Cryptic exon activation by disruption of exon splice enhancer. Novel mechanism causing 3-methyl crotonyl-CoA carboxylase deficiency

Martin Stucki, Terttu Suormala, Brian Fowler, David Valle, Matthias R. Baumgartner

Research output: Contribution to journalArticle

Abstract

3-Methylcrotonyl-CoA carboxylase (MCC) deficiency is an autosomal recessive disorder of leucine catabolism. MCC is a heteromeric mitochondrial enzyme composed of biotin-containing α (MCCA) and smaller β (MCCB) subunits encoded by MCCA and MCCB, respectively. We report studies of the c.1054G→A mutation in exon 11 of MCCB detected in the homozygous state in a patient with MCC deficiency. Sequence analysis of MCCB cDNA revealed two overlapping transcripts, one containing the normal 73 bp of exon 11 including the missense mutation c.1054G→A (p.G352R), the other with exon 11 replaced by a 64-bp sequence from intron 10 (cryptic exon 10a) that maintains the reading frame and is flanked by acceptable splice consensus sites. In expression studies, we show that both transcripts lack detectable MCC activity. Western blot analysis showed slightly reduced levels of MCCB using the transcript containing the missense mutation, whereas no MCCB was detected with the transcript containing the cryptic exon 10a. Analysis of the region harboring the mutation revealed that the c.1054G→A mutation is located in an exon splice enhancer sequence. Using MCCB minigene constructs to transfect MCCB-deficient fibroblasts, we demonstrate that the reduction in utilization of exon 11 associated with the c.1054G→A mutation is due to alteration of this exon splice enhancer. Further, we show that optimization of the weak splice donor site of exon 11 corrects the splicing defect. To our knowledge, this is the first demonstration of a point mutation disrupting an exon splice enhancer that causes exon skipping along with utilization of a cryptic exon.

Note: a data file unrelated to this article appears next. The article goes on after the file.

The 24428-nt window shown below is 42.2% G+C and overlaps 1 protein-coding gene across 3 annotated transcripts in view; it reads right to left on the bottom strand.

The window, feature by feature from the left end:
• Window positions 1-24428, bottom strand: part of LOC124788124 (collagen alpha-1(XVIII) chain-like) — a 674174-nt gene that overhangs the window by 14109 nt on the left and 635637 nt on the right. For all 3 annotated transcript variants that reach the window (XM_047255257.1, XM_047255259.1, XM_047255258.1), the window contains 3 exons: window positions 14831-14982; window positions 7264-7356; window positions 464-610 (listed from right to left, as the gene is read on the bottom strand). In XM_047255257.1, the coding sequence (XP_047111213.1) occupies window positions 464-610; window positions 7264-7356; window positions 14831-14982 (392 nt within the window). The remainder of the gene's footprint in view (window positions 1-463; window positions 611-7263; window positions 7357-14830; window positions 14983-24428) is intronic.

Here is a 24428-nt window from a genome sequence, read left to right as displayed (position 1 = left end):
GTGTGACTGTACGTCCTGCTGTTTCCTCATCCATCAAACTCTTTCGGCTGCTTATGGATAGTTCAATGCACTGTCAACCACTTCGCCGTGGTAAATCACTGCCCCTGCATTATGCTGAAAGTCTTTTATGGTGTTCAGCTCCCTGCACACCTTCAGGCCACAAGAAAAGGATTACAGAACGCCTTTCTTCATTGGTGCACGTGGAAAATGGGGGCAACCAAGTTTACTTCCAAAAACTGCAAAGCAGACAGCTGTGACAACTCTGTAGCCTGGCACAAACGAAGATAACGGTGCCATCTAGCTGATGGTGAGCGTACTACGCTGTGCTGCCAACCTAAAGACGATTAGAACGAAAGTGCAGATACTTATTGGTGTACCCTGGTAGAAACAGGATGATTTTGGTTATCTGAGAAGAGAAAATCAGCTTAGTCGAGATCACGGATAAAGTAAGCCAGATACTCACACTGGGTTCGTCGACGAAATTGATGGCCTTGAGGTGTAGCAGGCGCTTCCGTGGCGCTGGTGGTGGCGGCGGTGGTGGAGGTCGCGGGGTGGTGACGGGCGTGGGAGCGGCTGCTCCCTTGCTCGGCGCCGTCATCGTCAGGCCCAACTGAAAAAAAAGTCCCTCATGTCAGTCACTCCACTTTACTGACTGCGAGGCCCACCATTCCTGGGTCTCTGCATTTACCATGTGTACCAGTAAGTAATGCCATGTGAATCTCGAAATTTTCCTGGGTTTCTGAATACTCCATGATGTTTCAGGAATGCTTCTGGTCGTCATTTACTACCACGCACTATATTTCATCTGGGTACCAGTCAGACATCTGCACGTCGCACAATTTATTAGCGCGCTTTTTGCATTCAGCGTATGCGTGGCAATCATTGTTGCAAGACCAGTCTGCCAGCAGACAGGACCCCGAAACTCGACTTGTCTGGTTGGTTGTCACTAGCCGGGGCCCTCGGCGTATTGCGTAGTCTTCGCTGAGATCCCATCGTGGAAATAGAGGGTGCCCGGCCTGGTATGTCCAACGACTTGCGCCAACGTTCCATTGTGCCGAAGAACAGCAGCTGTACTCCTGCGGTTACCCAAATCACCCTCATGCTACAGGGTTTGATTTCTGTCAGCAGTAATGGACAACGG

Original languageEnglish (US)
Pages (from-to)28953-28957
Number of pages5
JournalJournal of Biological Chemistry
Volume284
Issue number42
DOIs
StatePublished - Oct 16 2009

ASJC Scopus subject areas

  • Biochemistry
  • Molecular Biology
  • Cell Biology

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